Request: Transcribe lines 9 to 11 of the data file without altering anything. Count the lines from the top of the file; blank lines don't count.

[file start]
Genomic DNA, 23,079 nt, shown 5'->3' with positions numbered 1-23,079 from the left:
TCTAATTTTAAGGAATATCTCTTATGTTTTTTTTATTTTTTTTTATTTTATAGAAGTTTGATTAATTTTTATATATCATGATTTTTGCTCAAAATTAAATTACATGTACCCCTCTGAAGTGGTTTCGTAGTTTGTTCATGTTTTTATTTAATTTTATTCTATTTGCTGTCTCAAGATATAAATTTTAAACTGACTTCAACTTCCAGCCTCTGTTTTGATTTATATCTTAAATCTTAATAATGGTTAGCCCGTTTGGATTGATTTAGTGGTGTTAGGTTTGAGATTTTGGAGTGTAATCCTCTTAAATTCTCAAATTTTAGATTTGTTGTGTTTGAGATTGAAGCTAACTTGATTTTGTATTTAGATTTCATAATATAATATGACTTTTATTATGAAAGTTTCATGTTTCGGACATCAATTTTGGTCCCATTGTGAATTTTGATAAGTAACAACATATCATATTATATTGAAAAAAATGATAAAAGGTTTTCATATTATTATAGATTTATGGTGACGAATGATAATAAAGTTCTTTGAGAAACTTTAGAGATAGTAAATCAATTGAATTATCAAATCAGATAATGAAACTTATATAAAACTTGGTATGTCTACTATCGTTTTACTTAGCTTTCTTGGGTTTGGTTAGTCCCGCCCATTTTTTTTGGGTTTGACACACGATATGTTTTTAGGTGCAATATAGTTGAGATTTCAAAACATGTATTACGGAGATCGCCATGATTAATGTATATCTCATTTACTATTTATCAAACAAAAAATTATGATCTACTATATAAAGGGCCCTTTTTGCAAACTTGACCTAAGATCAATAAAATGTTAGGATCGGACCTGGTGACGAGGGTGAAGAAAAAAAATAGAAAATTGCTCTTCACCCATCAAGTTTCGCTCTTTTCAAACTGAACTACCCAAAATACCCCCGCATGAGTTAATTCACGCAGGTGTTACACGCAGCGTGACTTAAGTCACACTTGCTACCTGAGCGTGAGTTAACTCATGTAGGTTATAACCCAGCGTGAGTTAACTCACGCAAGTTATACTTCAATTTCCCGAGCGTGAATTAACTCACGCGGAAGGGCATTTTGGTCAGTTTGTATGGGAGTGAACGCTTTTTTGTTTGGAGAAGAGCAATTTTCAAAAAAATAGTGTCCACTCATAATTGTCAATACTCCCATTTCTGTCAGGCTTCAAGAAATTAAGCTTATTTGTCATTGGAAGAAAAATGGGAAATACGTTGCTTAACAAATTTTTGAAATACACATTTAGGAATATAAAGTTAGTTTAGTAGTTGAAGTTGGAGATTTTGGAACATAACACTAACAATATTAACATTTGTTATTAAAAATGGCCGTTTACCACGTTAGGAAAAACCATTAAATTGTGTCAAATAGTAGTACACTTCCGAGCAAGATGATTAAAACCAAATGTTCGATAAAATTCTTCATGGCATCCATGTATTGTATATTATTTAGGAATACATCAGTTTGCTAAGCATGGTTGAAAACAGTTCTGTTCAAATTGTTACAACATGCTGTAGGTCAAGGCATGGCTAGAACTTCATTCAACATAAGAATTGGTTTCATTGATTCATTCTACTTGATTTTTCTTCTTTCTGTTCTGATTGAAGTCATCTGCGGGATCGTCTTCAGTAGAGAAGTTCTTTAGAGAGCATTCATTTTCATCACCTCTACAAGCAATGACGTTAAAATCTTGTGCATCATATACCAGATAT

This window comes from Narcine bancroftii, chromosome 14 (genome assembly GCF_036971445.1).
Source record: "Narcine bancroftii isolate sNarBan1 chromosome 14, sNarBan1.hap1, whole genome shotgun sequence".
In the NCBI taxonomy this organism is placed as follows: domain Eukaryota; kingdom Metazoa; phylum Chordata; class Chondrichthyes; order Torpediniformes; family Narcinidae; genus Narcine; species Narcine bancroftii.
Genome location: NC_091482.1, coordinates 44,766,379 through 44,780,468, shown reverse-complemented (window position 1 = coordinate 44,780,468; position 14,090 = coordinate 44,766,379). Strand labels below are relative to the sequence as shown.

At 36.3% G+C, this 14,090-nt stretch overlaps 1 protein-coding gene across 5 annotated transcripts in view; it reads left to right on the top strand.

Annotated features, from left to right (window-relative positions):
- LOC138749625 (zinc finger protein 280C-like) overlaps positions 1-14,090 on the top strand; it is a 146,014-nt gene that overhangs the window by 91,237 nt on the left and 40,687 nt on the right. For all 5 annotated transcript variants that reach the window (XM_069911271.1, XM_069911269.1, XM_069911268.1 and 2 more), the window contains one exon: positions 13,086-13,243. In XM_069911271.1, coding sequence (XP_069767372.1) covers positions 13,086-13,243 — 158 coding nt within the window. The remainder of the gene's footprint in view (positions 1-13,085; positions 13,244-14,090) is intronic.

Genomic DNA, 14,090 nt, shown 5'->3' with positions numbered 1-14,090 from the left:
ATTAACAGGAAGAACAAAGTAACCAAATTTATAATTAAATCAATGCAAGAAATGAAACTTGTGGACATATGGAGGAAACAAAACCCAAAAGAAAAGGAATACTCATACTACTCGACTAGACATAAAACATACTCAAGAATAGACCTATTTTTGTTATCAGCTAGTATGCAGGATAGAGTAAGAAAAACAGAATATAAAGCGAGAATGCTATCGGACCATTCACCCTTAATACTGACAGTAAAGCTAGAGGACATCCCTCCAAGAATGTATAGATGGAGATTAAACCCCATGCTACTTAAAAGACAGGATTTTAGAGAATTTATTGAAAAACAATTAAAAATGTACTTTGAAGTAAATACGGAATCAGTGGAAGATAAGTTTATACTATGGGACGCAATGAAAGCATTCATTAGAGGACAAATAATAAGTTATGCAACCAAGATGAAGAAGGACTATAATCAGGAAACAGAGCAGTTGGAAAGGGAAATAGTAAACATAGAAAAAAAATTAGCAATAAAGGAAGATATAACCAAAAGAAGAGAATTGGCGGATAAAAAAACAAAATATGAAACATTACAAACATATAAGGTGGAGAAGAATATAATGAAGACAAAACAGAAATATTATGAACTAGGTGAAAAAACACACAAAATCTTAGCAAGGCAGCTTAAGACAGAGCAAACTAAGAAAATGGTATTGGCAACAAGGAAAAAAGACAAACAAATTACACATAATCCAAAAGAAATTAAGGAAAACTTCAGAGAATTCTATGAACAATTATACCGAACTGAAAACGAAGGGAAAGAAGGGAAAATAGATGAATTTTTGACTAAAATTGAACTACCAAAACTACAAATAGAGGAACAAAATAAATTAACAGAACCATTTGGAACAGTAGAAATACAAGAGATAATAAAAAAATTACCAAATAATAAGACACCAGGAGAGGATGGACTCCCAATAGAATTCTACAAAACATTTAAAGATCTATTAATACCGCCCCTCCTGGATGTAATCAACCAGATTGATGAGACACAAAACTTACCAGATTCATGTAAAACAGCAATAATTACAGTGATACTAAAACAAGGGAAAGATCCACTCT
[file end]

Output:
- LOC138749625 (zinc finger protein 280C-like) overlaps positions 1-14,090 on the top strand; it is a 146,014-nt gene that overhangs the window by 91,237 nt on the left and 40,687 nt on the right. For all 5 annotated transcript variants that reach the window (XM_069911271.1, XM_069911269.1, XM_069911268.1 and 2 more), the window contains one exon: positions 13,086-13,243. In XM_069911271.1, coding sequence (XP_069767372.1) covers positions 13,086-13,243 — 158 coding nt within the window. The remainder of the gene's footprint in view (positions 1-13,085; positions 13,244-14,090) is intronic.

Genomic DNA, 14,090 nt, shown 5'->3' with positions numbered 1-14,090 from the left:
ATTAACAGGAAGAACAAAGTAACCAAATTTATAATTAAATCAATGCAAGAAATGAAACTTGTGGACATATGGAGGAAACAAAACCCAAAAGAAAAGGAATACTCATACTACTCGACTAGACATAAAACATACTCAAGAATAGACCTATTTTTGTTATCAGCTAGTATGCAGGATAGAGTAAGAAAAACAGAATATAAAGCGAGAATGCTATCGGACCATTCACCCTTAATACTGACAGTAAAGCTAGAGGACATCCCTCCAAGAATGTATAGATGGAGATTAAACCCCATGCTACTTAAAAGACAGGATTTTAGAGAATTTATTGAAAAACAATTAAAAATGTACTTTGAAGTAAATACGGAATCAGTGGAAGATAAGTTTATACTATGGGACGCAATGAAAGCATTCATTAGAGGACAAATAATAAGTTATGCAACCAAGATGAAGAAGGACTATAATCAGGAAACAGAGCAGTTGGAAAGGGAAATAGTAAACATAGAAAAAAAATTAGCAATAAAGGAAGATATAACCAAAAGAAGAGAATTGGCGGATAAAAAAACAAAATATGAAACATTACAAACATATAAGGTGGAGAAGAATATAATGAAGACAAAACAGAAATATTATGAACTAGGTGAAAAAACACACAAAATCTTAGCAAGGCAGCTTAAGACAGAGCAAACTAAGAAAATGGTATTGGCAACAAGGAAAAAAGACAAACAAATTACACATAATCCAAAAGAAATTAAGGAAAACTTCAGAGAATTCTATGAACAATTATACCGAACTGAAAACGAAGGGAAAGAAGGGAAAATAGATGAATTTTTGACTAAAATTGAACTACCAAAACTACAAATAGAGGAACAAAATAAATTAACAGAACCATTTGGAACAGTAGAAATACAAGAGATAATAAAAAAATTACCAAATAATAAGACACCAGGAGAGGATGGACTCCCAATAGAATTCTACAAAACATTTAAAGATCTATTAATACCGCCCCTCCTGGATGTAATCAACCAGATTGATGAGACACAAAACTTACCAGATTCATGTAAAACAGCAATAATTACAGTGATACTAAAACAAGGGAAAGATCCACTCT